But no, we have to change direction.  Tricky -- we have about a one in ten shot of picking up the right lead.  Ummm sure, why not :)  So we try and - FIRST try!  Woohoo!   I'm sure nobody else got why I was so enthusiastically patting my pony for picking up the canter, but this was a Very Big Deal.  And then she broke *sigh*   Cause really, we never canter very far and even less far on that lead.  But then we got it again!  Yeah!   Now while all this was going on we were supposed to be demonstrating circles in the sneaky canter and long sides in the going places canter but tbh, we were just trying to canter.  And with what we've got right now, I'm *always* aiming for a going places canter.  Blyth basically acknowledged that this was a bit beyond her at the moment and kindly turned a blind eye to our apparent blatant disregard for his instructions.  And after we broke a second time we never did regain the right lead.  Ah well.

So then it was time to jump.  Trot in to an X, canter away.  Maintain canter through the corner regardless of lead.  On the left rein.  Cool.  Actually did this pretty much like a pro star.  hahaha   Then change of direction, trot same X, but maintain a canter five strides to a vertical.  Our first effort was...  Pretty dodgy.  Lex kinda went "wait, two???  You're kidding right?"   And we approached the second one in a figure that an intoxicated dressage judge might consider a serpentine in a gait that roughly resembled a turtle crawl.  Yeah, it was ugly.  The *next* time however -- what a star.  Five strides, almost straight.  This horse is so friggin smart.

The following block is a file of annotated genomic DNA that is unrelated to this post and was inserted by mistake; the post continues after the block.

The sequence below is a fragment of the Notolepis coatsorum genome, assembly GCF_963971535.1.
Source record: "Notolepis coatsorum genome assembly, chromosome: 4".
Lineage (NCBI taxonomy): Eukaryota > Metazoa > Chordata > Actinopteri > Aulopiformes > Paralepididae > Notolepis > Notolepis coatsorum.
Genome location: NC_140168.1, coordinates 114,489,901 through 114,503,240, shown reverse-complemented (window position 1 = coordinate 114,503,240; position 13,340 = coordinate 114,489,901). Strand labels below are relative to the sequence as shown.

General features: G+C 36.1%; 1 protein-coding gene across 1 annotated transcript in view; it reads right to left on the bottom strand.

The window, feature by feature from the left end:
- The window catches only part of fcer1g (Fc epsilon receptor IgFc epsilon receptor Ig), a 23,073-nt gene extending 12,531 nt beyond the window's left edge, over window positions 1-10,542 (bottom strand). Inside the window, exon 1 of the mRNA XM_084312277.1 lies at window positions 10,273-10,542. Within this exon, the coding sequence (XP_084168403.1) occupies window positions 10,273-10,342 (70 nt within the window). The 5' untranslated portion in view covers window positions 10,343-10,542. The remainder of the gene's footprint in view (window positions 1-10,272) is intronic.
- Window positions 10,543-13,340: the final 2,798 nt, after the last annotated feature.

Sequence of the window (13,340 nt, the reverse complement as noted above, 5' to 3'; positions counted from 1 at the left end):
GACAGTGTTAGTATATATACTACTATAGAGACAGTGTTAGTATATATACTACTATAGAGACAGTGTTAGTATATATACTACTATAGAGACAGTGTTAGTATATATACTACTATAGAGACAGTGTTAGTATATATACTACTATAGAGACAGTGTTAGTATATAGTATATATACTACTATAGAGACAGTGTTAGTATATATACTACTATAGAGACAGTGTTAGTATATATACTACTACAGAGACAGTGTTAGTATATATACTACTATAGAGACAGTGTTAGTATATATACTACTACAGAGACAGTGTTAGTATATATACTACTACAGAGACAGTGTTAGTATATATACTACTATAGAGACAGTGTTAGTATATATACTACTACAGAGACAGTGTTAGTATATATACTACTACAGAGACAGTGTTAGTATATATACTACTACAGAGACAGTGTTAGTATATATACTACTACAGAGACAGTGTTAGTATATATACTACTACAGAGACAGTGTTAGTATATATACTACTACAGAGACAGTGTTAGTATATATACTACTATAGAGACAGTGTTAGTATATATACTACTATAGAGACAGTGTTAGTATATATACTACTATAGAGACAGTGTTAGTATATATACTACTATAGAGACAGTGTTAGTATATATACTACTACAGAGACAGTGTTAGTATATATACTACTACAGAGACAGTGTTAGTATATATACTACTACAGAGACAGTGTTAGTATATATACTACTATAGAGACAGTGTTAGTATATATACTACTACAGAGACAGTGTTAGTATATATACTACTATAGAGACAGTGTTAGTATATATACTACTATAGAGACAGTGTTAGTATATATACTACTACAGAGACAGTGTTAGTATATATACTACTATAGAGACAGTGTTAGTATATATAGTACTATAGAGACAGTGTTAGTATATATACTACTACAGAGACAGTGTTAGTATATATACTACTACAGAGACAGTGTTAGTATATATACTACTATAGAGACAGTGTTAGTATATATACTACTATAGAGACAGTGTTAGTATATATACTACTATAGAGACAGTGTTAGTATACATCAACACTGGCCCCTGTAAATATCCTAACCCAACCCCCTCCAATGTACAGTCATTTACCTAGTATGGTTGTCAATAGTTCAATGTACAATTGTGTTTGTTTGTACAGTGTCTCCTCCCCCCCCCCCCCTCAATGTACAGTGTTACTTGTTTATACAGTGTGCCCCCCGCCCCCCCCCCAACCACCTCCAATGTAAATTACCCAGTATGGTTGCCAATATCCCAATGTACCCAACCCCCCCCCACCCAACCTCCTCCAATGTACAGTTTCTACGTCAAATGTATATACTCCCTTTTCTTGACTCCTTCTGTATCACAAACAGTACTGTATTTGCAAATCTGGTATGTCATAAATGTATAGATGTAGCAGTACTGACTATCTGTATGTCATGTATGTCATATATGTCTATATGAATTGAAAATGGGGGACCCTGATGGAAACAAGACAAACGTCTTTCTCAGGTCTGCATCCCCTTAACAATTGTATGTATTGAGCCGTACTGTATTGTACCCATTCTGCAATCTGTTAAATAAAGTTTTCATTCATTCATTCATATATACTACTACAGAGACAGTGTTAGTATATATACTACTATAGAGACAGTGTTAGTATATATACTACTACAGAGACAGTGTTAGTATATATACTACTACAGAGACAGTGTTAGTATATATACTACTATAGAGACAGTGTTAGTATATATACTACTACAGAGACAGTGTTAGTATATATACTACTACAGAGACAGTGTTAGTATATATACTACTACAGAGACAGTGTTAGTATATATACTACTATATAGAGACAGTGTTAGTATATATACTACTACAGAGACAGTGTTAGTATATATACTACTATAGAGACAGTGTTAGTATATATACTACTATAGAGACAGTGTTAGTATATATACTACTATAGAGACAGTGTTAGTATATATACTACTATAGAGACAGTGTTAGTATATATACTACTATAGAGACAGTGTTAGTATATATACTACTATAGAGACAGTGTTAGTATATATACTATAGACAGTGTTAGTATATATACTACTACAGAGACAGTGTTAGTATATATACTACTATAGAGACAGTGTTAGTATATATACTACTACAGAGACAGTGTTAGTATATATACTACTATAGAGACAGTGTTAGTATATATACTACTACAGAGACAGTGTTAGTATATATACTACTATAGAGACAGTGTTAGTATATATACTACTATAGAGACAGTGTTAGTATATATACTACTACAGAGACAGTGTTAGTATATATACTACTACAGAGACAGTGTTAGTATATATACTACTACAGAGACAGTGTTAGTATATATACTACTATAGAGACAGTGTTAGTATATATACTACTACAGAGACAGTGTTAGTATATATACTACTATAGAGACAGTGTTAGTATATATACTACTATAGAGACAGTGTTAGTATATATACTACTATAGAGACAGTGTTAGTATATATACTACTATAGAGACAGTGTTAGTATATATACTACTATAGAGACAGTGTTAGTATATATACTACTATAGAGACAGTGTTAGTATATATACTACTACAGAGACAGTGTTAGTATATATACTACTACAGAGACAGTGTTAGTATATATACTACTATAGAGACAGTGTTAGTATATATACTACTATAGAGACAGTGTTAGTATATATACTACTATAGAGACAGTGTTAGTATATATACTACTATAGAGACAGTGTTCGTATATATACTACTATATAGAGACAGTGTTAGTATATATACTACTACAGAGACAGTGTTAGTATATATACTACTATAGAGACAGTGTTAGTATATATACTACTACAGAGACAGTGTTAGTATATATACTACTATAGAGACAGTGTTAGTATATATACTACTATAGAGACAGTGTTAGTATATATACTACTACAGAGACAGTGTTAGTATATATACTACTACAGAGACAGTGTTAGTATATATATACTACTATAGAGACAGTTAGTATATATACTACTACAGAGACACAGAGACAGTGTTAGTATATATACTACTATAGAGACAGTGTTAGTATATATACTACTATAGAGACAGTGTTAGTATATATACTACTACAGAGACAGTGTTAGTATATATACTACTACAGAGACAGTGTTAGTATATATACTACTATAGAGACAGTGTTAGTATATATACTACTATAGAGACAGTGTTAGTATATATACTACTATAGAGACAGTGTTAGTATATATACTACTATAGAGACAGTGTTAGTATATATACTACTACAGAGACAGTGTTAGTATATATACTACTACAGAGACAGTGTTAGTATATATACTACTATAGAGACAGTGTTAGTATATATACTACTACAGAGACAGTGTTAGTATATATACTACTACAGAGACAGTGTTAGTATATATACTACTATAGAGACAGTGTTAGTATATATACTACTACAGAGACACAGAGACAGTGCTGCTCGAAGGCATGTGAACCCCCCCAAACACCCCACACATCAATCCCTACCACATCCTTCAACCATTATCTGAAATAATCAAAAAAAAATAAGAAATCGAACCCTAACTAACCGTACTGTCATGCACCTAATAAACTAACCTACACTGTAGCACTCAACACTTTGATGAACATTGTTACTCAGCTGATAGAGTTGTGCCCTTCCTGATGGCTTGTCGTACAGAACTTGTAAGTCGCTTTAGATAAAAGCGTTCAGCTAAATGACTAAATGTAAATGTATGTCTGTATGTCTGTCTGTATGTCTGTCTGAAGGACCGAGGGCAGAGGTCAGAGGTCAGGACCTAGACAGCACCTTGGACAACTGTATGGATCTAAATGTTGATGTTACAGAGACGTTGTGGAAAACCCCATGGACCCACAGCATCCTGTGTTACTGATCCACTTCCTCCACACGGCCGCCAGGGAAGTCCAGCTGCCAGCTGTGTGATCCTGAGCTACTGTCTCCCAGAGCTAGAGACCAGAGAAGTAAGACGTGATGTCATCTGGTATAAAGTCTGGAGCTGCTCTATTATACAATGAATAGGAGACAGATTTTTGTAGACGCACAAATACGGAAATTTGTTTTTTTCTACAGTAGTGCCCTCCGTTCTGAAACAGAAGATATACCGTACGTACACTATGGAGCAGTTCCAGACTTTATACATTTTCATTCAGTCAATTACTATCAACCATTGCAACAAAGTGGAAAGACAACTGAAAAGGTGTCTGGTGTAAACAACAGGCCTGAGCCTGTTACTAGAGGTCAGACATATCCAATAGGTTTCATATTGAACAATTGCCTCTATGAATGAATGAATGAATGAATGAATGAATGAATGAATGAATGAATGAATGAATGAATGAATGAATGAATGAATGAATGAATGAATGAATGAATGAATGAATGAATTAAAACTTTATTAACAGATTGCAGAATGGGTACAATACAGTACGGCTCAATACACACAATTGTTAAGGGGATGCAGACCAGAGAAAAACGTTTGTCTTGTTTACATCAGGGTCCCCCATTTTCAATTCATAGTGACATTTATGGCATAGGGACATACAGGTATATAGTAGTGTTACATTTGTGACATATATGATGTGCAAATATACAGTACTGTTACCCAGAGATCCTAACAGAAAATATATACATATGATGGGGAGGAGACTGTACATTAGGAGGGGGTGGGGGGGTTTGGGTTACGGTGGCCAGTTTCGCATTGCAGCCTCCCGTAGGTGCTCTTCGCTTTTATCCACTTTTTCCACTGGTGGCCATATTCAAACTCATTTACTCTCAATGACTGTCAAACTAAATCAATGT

Next exercise -- same activity but in four strides.  Yeah, first try, nbd.  My mare's a superstar.  Even repeated it to prove it wasn't a fluke :)   "You better be careful, you keep riding like that, you might end up with a really nice horse."  hahaha line of the day *g*   For me anyways.

Then reverse direction and jump out of the canter - oxer to vertical.  Sure, why not >;-P   We're going left, it's all good.  The canter transition itself was really sticky, but once we got it, she jumped bravely and in the right number of strides :)   Then the line got extended to a mini-course by adding a turn back to a skinny (yeah for having done the LG clinic!  If we hadn't, that wouldn't have gone nearly as well!) and a bending line to the oxer.   Keep in mind, all these fences are *tiny* AND he was lowering the oxer for Lexi.  But still, she was cantering!  A LOT!  And jumping stuff!  And even seemed to be having fun :)
Superstar Greenbean!